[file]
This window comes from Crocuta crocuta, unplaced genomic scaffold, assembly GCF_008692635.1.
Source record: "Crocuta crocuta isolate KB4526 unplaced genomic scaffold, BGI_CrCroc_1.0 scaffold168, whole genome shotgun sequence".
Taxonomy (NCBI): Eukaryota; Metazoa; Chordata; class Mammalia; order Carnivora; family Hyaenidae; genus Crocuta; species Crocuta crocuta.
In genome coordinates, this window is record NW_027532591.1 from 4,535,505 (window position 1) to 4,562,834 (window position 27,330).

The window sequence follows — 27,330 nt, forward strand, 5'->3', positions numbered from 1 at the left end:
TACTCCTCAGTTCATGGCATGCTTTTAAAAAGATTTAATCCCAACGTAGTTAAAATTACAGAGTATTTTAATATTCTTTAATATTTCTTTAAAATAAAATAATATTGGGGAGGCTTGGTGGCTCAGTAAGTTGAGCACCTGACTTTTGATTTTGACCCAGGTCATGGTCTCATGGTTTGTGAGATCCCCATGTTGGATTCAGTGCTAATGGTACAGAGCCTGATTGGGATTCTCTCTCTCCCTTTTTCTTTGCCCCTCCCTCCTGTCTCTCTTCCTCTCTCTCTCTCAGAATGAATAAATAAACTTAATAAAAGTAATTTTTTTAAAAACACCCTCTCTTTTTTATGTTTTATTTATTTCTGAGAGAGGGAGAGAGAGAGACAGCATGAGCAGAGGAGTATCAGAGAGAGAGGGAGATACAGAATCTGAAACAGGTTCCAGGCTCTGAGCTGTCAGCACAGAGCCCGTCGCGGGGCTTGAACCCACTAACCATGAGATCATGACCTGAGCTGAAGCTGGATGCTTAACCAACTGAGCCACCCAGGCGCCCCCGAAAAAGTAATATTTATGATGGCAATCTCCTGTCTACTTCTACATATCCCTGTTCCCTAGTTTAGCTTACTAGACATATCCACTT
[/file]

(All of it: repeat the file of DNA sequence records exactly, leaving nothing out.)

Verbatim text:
This window comes from Crocuta crocuta, unplaced genomic scaffold, assembly GCF_008692635.1.
Source record: "Crocuta crocuta isolate KB4526 unplaced genomic scaffold, BGI_CrCroc_1.0 scaffold168, whole genome shotgun sequence".
Taxonomy (NCBI): Eukaryota; Metazoa; Chordata; class Mammalia; order Carnivora; family Hyaenidae; genus Crocuta; species Crocuta crocuta.
In genome coordinates, this window is record NW_027532591.1 from 4,535,505 (window position 1) to 4,562,834 (window position 27,330).

The window sequence follows — 27,330 nt, forward strand, 5'->3', positions numbered from 1 at the left end:
TACTCCTCAGTTCATGGCATGCTTTTAAAAAGATTTAATCCCAACGTAGTTAAAATTACAGAGTATTTTAATATTCTTTAATATTTCTTTAAAATAAAATAATATTGGGGAGGCTTGGTGGCTCAGTAAGTTGAGCACCTGACTTTTGATTTTGACCCAGGTCATGGTCTCATGGTTTGTGAGATCCCCATGTTGGATTCAGTGCTAATGGTACAGAGCCTGATTGGGATTCTCTCTCTCCCTTTTTCTTTGCCCCTCCCTCCTGTCTCTCTTCCTCTCTCTCTCTCAGAATGAATAAATAAACTTAATAAAAGTAATTTTTTTAAAAACACCCTCTCTTTTTTATGTTTTATTTATTTCTGAGAGAGGGAGAGAGAGAGACAGCATGAGCAGAGGAGTATCAGAGAGAGAGGGAGATACAGAATCTGAAACAGGTTCCAGGCTCTGAGCTGTCAGCACAGAGCCCGTCGCGGGGCTTGAACCCACTAACCATGAGATCATGACCTGAGCTGAAGCTGGATGCTTAACCAACTGAGCCACCCAGGCGCCCCCGAAAAAGTAATATTTATGATGGCAATCTCCTGTCTACTTCTACATATCCCTGTTCCCTAGTTTAGCTTACTAGACATATCCACTT